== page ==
The Sinking of the R.M.S. Leinster
 

People on board

Arthur Jex Davey

DAVEY, Hon. Arthur Jex

Arthur Jex Davey was born in London in October 1869 to Sir Horace Davey of Fernhurst and Louisa Hawes Donkin, the youngest of their six children. He was educated at Rugby and in the 1891 census, aged twenty-one, he gave his occupation as ‘Engine Maker’. In June 1894 he married Mary Iona Fothergill Robinson in London, the daughter of the Vice-Chancellor of Lancaster. On the marriage certificate he gave his address as Fairlie, Ayrshire and his occupation as ‘Engineer’. Their first daughter, Iona Hildegarde, was born in Scotland in 1896 but they had moved to The Priory, Elstree in Hertfordshire when their second daughter, Julia Christobel, was born in 1898.

The family cannot be found in the 1901 census but in 1907 they were living in Ockford House, Godalming, Surrey and in the 1911 census Arthur Davey gave his occupation as ‘Company Director’. He was Chairman of the Weaving Company, a member of the Clothworkers Company, a Governor of a school and Chairman of a hospital. In 1910 he was adopted as the Liberal candidate for Guilford but was defeated in the December elections. In 1912 he was elected to the Godalming Town Council and in 1914 became Mayor, while remaining as the prospective Liberal candidate. Both he and his wife were supporters of the suffragette movement.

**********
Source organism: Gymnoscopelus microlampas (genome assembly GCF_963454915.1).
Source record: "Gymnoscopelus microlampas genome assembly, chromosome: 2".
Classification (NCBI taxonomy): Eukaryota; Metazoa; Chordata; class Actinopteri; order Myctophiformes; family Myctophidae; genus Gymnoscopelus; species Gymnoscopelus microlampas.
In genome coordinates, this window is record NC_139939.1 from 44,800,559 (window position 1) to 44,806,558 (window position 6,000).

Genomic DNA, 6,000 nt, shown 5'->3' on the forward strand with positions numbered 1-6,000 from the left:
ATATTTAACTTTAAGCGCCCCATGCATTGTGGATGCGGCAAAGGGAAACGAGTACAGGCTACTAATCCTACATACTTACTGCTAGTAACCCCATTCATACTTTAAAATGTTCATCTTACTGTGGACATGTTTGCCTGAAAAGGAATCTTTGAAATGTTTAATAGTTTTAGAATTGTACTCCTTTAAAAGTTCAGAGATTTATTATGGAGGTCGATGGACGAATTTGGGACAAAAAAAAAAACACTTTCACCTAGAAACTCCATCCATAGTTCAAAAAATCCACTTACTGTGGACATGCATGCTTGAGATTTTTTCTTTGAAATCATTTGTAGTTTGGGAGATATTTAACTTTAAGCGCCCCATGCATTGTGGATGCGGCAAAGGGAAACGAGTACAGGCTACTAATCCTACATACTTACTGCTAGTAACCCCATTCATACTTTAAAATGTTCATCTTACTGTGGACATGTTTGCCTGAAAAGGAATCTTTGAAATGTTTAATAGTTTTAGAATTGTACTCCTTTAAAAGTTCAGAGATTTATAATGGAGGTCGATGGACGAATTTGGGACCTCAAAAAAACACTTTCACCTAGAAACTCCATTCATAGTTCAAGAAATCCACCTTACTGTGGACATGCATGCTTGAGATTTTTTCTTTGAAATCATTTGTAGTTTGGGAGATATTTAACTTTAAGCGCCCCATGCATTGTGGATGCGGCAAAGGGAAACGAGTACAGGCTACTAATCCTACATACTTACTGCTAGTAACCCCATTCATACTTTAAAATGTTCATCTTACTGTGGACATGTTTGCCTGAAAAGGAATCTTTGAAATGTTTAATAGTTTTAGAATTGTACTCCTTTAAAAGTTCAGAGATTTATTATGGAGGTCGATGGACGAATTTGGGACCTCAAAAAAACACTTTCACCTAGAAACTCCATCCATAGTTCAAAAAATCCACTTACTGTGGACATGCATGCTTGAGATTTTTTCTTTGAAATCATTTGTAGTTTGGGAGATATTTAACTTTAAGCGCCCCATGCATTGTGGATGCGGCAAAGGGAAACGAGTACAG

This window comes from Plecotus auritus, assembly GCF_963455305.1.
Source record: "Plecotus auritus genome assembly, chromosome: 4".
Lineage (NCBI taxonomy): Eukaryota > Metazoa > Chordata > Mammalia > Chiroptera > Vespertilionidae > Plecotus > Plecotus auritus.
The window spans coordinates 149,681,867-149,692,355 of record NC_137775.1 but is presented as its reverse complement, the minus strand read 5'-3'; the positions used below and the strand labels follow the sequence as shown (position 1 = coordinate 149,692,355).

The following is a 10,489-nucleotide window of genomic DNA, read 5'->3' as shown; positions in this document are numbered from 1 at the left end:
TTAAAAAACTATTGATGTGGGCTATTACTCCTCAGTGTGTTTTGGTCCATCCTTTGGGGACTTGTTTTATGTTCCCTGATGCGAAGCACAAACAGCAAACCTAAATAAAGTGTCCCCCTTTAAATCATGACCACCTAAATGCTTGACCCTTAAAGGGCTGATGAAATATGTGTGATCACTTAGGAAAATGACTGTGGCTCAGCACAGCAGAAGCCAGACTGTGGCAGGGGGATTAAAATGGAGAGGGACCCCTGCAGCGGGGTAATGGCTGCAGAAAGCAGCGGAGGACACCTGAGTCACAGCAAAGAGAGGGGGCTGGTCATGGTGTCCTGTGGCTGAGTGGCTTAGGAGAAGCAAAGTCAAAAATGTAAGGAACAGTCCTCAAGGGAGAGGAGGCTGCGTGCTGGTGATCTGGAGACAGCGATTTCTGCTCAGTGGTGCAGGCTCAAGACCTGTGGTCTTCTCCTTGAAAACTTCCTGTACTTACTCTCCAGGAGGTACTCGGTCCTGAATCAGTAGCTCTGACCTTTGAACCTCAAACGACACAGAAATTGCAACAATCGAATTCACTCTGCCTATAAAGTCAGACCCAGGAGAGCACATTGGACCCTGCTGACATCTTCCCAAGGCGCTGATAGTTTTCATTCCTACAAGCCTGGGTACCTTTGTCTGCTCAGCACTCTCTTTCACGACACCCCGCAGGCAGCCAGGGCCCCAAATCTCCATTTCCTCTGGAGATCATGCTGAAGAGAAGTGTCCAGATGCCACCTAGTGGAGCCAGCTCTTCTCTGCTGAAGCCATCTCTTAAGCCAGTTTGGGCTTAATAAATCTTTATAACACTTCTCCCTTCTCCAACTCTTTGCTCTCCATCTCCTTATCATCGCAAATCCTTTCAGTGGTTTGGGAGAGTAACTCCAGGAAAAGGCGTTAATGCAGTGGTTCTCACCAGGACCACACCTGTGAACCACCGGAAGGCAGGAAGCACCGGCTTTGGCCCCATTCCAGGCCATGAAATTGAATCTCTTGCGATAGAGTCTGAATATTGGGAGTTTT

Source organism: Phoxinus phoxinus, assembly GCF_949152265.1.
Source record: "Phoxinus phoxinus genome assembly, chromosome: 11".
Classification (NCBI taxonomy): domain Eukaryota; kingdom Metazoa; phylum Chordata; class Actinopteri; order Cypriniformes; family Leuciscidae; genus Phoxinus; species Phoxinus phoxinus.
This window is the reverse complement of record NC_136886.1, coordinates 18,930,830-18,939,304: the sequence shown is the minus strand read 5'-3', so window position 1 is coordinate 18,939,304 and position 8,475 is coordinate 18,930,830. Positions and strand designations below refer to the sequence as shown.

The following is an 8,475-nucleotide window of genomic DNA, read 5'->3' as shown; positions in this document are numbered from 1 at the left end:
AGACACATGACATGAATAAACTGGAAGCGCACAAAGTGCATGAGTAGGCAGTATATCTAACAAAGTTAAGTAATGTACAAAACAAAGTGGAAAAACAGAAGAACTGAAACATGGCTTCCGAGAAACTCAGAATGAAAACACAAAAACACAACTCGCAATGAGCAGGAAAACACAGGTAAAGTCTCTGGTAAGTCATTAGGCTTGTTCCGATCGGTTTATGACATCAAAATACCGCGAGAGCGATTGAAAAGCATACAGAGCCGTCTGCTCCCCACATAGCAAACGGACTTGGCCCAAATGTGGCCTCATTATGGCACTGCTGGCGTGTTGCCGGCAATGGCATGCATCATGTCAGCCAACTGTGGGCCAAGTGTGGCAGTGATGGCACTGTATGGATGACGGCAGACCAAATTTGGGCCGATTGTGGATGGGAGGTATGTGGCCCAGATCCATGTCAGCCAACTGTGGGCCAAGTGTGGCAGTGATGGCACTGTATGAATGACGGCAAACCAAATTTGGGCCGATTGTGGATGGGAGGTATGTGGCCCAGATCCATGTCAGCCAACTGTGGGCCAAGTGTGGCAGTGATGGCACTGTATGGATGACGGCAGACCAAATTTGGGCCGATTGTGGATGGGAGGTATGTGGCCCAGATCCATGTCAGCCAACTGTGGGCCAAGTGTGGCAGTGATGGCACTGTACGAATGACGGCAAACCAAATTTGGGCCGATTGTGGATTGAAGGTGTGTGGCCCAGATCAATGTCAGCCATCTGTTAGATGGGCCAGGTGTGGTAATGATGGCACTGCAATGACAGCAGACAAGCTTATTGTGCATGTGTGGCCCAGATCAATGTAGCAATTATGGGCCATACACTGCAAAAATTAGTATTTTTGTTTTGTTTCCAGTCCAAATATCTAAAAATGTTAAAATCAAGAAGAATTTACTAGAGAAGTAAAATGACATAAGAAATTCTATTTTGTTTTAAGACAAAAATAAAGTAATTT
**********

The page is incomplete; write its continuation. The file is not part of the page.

In 1917 he resigned from his political and business positions to become Deputy Director of Army Contracts in the War Office. It was in this position that he had travelled to Dublin in October 1918 and on the 4th met the clothing manufacturers of Ireland. Newspapers reported that he had explained that the demand for clothing had greatly increased with the arrival of American troops and that that demand “had to be met even at the expense (temporarily) of the output of civilian clothing”.

Arthur Davey was accompanied by Mr A.W. Crawshaw (or Cramshaw) from the War Office on his return journey on RMS Leinster on the 10th. It was reported that he was on deck when the first torpedo hit the ship and went to get his overcoat from the saloon, but was never seen again. Mr Crawshaw was a survivor. A memorial service for Arthur Davey was held on the 22nd in St Margaret’s Church, Westminster, with a very large congregation attending. He is remembered on a stone beside his parent’s grave in Forest Row, and his is the only civilian name on the Godalming Roll of Honour.

 

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